Image Kenny Cook © Copyright 2010, All Rights Reserved
Surviving a Heart Attack
Kenny Cook © Copyright 2010, All Rights Reserved
At the age of 43 I had a heart attack.
Even though I had smoked since I was a teenager and because I had always been thin, ate whatever I wanted all my life, I was still shocked when the emergency room nurse said, (really loud and slow, like I was deaf and mentally challenged) “Mr. Cook, your EKG results indicate…”
I cut her off and said, “I'm having a heart attack?”
She continued, loud and slow, “Yes, and what that means…”
I cut her off again and said, “I do not want to have a heart attack!"
As I said it I realized how much it sounded like a line from a Dr. Seuss book. “I would not like to have one on a train or in the rain, or on a bus…” She explained that I was indeed having a heart attack and then a swarm of people came in the room and started trying to start IVs. The nurse kept talking; telling me what was going on, I guess, I really can't remember everything that she was saying. All I can remember is that I started to cry. Then I realized that getting upset and crying wouldn't help matters any so I thought, This won't help anything; besides, you're a grown man, now calm down.
I became quiet and just tried to look around the room and take in everything that was going on, who was doing what, who was saying, this or that. And then it hit me, I had managed to stop my audible crying, but not my tears. My tears were such that I could feel the wetness down both sides of my face, flowing into my ears (until they filled) then down my neck and onto the pillowcase.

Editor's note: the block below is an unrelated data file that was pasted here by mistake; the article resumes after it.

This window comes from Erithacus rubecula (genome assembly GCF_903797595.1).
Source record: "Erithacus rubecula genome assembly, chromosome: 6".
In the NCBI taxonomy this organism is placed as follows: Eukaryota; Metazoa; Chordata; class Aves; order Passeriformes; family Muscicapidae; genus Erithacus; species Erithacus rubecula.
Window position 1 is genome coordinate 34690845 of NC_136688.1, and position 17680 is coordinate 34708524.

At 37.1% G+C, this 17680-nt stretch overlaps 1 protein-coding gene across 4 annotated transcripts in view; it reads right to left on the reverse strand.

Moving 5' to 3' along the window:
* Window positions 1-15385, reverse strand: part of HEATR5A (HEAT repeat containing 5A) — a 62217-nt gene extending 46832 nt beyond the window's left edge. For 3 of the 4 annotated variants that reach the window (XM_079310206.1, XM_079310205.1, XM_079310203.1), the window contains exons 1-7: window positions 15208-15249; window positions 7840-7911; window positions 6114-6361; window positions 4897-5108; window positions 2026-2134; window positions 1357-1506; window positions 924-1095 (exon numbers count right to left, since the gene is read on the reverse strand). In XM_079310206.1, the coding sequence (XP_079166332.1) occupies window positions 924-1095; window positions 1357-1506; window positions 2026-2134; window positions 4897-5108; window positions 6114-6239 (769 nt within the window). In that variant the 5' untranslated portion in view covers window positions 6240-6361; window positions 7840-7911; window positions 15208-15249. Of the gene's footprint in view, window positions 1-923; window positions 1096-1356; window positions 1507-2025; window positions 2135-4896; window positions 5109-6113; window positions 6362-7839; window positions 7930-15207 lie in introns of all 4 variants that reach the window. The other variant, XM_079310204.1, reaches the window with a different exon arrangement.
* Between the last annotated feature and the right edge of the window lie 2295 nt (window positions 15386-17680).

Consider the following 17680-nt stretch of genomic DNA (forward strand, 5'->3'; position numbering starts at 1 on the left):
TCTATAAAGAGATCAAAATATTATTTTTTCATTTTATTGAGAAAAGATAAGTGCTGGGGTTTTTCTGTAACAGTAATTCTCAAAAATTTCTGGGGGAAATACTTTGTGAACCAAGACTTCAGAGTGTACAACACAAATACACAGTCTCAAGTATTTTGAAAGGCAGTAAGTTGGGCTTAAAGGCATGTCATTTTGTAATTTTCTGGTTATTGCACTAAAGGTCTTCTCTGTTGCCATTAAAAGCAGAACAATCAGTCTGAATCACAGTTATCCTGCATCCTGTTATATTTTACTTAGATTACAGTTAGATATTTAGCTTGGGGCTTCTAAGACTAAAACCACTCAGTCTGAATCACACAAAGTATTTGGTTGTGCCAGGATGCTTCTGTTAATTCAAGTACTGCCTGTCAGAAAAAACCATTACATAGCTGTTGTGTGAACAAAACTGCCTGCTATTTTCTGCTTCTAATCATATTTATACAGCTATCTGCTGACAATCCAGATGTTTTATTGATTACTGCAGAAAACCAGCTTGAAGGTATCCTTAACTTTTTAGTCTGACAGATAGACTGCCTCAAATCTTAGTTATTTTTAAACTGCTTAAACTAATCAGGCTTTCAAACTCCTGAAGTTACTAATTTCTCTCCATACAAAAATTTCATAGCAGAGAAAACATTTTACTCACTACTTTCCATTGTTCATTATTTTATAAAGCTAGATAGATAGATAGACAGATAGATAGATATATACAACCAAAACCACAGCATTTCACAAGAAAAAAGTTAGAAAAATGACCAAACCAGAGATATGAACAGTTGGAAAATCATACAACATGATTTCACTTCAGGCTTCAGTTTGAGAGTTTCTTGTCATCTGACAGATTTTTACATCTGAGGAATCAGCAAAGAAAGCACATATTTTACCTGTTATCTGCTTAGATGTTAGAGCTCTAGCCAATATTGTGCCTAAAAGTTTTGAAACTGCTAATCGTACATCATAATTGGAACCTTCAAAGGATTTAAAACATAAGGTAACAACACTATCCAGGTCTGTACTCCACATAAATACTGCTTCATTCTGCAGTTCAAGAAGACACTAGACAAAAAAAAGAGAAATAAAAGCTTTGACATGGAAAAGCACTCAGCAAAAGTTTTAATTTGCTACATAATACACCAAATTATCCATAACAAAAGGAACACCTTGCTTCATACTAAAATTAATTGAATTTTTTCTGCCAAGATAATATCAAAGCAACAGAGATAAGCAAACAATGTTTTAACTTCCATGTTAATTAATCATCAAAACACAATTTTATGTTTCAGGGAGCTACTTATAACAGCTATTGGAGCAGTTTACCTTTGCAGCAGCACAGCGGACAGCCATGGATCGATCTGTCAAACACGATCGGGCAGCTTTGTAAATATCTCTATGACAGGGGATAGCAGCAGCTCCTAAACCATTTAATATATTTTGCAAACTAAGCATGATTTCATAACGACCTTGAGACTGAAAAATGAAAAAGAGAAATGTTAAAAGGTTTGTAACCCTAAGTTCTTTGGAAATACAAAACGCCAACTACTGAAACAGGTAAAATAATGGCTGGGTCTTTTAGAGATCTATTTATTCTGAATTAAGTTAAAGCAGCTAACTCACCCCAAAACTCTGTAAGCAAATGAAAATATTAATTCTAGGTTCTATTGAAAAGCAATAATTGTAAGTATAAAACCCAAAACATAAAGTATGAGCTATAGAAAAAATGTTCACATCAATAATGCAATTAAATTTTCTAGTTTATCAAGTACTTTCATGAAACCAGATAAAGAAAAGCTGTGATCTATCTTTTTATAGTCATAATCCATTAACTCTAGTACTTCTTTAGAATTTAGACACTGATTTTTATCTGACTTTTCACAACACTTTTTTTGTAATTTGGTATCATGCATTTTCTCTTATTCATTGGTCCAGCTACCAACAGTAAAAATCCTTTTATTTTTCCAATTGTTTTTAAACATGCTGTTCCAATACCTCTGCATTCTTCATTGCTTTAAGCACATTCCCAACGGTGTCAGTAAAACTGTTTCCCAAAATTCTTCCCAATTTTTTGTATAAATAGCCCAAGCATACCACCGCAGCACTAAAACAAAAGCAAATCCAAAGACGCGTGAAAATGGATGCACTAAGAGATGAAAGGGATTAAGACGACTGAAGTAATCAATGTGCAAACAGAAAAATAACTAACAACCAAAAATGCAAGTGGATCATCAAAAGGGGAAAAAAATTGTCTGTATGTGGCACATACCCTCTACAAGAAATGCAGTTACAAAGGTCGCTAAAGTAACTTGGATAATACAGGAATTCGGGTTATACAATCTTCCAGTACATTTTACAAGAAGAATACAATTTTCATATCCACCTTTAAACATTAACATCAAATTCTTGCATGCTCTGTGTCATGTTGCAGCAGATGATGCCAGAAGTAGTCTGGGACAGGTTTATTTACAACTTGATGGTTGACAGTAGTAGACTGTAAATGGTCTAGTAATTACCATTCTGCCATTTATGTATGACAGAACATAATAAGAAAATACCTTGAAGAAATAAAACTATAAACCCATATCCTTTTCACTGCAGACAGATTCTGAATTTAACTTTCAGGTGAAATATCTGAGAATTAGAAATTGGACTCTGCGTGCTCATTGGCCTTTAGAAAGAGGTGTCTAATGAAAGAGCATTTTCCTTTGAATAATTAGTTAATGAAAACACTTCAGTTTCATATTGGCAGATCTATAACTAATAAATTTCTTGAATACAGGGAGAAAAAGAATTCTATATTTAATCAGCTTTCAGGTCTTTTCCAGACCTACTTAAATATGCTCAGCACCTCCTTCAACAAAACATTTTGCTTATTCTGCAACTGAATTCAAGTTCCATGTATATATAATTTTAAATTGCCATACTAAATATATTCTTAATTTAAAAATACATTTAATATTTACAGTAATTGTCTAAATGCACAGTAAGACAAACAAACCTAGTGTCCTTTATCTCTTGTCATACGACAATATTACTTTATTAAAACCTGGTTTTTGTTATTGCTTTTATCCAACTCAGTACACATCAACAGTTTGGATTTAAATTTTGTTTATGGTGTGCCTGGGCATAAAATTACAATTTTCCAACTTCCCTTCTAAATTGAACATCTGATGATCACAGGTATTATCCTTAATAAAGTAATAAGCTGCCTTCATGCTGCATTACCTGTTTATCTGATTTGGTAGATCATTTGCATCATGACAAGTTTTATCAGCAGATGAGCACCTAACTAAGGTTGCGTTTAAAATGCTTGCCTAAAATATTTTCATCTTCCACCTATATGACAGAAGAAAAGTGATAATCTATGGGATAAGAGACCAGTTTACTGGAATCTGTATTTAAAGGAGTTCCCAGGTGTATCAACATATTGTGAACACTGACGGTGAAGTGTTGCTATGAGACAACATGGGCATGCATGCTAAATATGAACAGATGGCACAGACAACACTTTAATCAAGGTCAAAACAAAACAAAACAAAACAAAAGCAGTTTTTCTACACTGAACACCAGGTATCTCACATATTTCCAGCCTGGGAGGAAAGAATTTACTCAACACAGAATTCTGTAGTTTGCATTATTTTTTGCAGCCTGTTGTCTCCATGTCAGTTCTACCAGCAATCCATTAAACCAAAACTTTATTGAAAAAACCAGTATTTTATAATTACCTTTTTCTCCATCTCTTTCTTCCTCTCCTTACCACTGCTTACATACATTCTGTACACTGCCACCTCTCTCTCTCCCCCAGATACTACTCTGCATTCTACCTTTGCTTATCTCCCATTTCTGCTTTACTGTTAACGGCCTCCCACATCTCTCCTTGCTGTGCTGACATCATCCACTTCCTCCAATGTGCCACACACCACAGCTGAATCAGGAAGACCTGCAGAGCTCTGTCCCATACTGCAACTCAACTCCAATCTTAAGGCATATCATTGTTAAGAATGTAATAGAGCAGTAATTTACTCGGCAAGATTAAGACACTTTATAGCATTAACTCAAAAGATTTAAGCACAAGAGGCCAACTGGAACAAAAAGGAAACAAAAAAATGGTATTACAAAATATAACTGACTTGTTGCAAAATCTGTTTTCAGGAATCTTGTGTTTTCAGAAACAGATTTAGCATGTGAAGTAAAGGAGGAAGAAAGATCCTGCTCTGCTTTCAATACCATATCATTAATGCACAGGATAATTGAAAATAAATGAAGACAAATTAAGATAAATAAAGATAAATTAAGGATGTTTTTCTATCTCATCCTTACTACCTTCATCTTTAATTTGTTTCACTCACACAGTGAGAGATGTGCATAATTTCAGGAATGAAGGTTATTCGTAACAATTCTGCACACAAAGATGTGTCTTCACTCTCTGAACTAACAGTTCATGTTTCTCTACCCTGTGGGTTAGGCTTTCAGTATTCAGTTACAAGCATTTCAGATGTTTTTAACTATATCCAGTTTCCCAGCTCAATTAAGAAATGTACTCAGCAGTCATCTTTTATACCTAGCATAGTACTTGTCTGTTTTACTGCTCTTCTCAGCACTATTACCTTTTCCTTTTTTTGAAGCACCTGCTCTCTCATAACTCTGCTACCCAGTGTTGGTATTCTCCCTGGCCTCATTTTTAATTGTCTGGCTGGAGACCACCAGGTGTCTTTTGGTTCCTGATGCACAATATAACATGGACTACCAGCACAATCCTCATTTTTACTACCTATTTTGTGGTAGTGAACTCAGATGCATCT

My friend Margie was in the room with me. As everyone converged on me, she had gotten pushed away from the stretcher and was kind of backed up against the wall. At about this time, I caught a glimpse of her face. She eeked out a smile, as if to reassure me but I could tell she was scared. The ER staff was taking off my shirt, putting a gown on me and started to take off my pants. I reached into my pocket quickly and grabbed my cell phone.
Holding it in Margie's general direction, I remember saying, “Here, call my sister and my mom. No wait, have my sister call my mom.”
Margie took the cell phone and reassuringly nodded her head, as if to say, I'll take care of everything.
In what seemed like just minutes, the ER staff was preparing to take me to the Heart Cath lab. They told me that they would do Angioplasty there and hopefully clear the blockages of my Coronary Arteries that had caused my heart attack. The pain in my chest grew worse and worse. For some reason all I could think of was, “What is today's date?” That kept running through my head over and over again.
On the elevator, I must have actually mumbled it, because the person transporting me said, “It's July 15 th , why?” I didn't answer but I realized that if I died, I wanted to know what day I died on!
On the way from the elevator to the Cath Lab, the strongest pain hit. It felt like someone was ripping my heart from my chest. As they wheeled me into the Heart Cath Lab, I couldn't hold it in any longer and screamed, “THIS HURTS SO $%^&& ING BAD!”
Just then a man came up to me on the stretcher and said very calmly, “It's supposed to, it's a heart attack.”
My first thought was to punch him in the nose, but then I thought, Wait, this guys is being honest with me, I can trust him. So I asked, “I'm going to die, aren't I?”
He calmly said, “Naw, you're gonna be fine, we do this every day.” He began to tell me what was going on and what was going to happen, someone came and gave me something for the pain and the next thing I knew, I was waking up in the CCU .
My Mom was standing right there.
My recovered was a little slow. I quit smoking, changed what I ate, and got out of the rat race real estate business that I was in. Now I'm living a pretty good life, surrounded by family and friends. It turned out a lot better than it could have.